It’s a topic that Ogilvy Noor touched on not too long ago— how to reach Muslim consumers. We’ve revisited that topic with Paul Temporal, associate fellow at the Saïd Business School at Oxford University and author of the new book Islamic Branding and Marketing: Creating a Global Islamic Business.
The Islamic market is a growing one. But it’s a market with a unique set of tastes that largely go unmet by mass market and Western brands. After the jump, we have a Q&A about some of the current consumer trends and how marketers can use them to reach their target in the Muslim community.
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PRNewser: What are some of the top trends right now among Muslim consumers? What are some of the messages and images that work for this market?
Paul Temporal: The first trend is growth in numbers. By 2030, the global Muslim population is expected to increase at a rate of 35 percent, rising to 2.2 billion, or 26.4 percent of the world’s total projected population of 8.3 billion. Also by 2030, 79 countries are expected to have a million or more Muslim inhabitants, as opposed to the current number of 72. A majority of the world’s Muslims (over 60 percent) will continue to live in the Asia-Pacific region, while about 20 percent will live in the Middle East and North Africa. Muslims will remain relatively small minorities in Europe and the Americas, but will constitute a growing share of the total population in these regions.
This growth throughout the Middle East, Asia, Africa, and Europe in Islamic majority and minority countries has led to escalating business activity, with Islamic trade currently assessed in trillions of dollars, providing many opportunities for Western brands willing to work with Halal accreditation agencies, and for Islamic companies.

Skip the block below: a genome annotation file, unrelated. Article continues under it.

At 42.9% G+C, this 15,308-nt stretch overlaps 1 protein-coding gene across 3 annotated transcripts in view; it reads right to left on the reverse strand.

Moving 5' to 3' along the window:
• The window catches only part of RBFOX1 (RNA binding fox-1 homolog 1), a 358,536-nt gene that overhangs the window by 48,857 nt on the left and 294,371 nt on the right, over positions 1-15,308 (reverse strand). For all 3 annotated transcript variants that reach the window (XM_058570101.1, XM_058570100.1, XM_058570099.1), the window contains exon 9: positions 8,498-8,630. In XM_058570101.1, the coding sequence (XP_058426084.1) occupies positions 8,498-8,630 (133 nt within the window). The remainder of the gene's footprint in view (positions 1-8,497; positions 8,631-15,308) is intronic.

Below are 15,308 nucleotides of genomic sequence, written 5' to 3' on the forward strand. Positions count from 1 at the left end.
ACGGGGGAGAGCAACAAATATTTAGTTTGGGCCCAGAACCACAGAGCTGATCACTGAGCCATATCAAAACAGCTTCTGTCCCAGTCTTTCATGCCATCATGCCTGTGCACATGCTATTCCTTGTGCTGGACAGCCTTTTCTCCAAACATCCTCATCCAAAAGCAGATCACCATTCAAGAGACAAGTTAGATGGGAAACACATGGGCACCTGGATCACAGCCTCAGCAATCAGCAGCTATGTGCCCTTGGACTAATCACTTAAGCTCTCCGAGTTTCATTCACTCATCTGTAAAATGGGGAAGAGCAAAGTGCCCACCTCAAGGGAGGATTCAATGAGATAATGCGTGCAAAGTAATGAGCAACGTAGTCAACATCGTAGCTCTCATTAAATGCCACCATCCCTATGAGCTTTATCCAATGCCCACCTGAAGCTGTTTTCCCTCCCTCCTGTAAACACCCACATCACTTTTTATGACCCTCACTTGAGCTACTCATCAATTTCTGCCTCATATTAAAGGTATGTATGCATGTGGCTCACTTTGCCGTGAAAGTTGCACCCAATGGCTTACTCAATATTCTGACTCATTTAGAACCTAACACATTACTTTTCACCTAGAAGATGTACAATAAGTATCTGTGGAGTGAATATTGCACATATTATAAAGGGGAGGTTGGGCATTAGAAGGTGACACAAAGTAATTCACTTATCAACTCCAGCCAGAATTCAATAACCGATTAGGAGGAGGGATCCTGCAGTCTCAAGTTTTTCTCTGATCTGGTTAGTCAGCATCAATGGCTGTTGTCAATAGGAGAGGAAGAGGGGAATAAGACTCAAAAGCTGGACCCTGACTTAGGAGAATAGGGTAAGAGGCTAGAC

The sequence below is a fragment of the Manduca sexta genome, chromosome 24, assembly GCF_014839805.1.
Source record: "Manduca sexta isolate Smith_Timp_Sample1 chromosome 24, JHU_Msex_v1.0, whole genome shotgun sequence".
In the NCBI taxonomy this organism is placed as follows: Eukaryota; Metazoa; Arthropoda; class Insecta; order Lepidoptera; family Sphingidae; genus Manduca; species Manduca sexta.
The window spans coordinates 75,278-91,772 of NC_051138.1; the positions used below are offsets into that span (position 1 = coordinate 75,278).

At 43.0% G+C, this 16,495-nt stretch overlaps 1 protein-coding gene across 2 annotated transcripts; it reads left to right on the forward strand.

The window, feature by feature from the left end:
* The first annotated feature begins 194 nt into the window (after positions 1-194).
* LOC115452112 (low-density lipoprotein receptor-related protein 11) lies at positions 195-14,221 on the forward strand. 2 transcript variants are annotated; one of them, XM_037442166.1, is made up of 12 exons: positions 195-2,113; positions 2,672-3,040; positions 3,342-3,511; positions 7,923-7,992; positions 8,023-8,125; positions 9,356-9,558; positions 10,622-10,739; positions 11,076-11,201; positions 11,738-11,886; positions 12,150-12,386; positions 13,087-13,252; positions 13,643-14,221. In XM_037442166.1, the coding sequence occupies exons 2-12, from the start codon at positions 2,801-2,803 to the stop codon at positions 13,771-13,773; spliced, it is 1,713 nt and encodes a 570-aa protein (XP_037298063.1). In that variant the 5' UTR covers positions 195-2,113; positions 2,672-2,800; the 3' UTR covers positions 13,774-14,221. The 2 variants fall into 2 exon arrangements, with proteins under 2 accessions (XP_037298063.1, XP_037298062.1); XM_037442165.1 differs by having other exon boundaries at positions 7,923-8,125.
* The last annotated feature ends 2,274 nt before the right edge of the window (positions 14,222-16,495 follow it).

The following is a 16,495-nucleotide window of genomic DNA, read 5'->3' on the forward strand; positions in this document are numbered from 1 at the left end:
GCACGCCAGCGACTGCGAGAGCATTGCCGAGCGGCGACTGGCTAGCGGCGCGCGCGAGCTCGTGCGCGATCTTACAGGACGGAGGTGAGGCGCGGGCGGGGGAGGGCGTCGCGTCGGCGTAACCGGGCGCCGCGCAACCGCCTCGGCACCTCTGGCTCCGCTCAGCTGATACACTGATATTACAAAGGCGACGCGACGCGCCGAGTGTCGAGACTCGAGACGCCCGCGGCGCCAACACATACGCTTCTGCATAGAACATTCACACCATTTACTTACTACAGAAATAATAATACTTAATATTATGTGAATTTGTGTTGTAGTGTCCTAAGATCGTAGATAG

However, any company, Islamic or non-Islamic, that wishes to capitalise on branding and business opportunities should understand that the Muslim market as a whole is not a homogenous one, and across Muslim countries there are many differences, as well as similarities, in terms of consumer behaviour.
The implication of this lack of uniformity is that, although a global brand strategy may be created with a universal value proposition, brand managers and marketers will be forced to adopt multiple marketing strategies in order to build international brands in a variety of countries that appeal to Muslims.
Market research is thus essential to develop messages and images that are culturally sensitive to Muslims and to their national cultures.
How can you effectively incorporate Islam into a campaign without offending Muslim audiences?
The global Muslim market can be considered to be a lifestyle market as Islamic values and practices heavily influence the daily lives of all Muslims. Islamic branding and marketing is not about selling a religion, but all marketing initiatives have to appeal to Islamic values. The sources of Islamic values reveal that they are mostly of universal emotional appeal, and indeed can be used to attract both Muslim and non-Muslim consumers.
Imagery must be carefully researched by Western brands to make sure it is not offensive in any way and in many categories the use of Halal accreditation endorsements is essential. Alternatively, Islamic companies can stick to their values and still produce campaigns with imagery that Western consumers are used to.
So many Muslim consumers are young. How do they differ from their parents?
By 2050, it is estimated that Muslims will account for 60 percent of the world’s population under the age of 18. The youth market represents a massive future prospect for categories such as education and digital products and Internet-based services, and yet although young people are exposed to information from all over the world with the expansion of the Internet, research suggests they tend to still keep their Islamic values. Even in Muslim minority countries such as the UK, young Muslims feel very ‘British’ but are proud of, and adhere to, their Islamic values. Brands targeting Muslim youth should bear this in mind.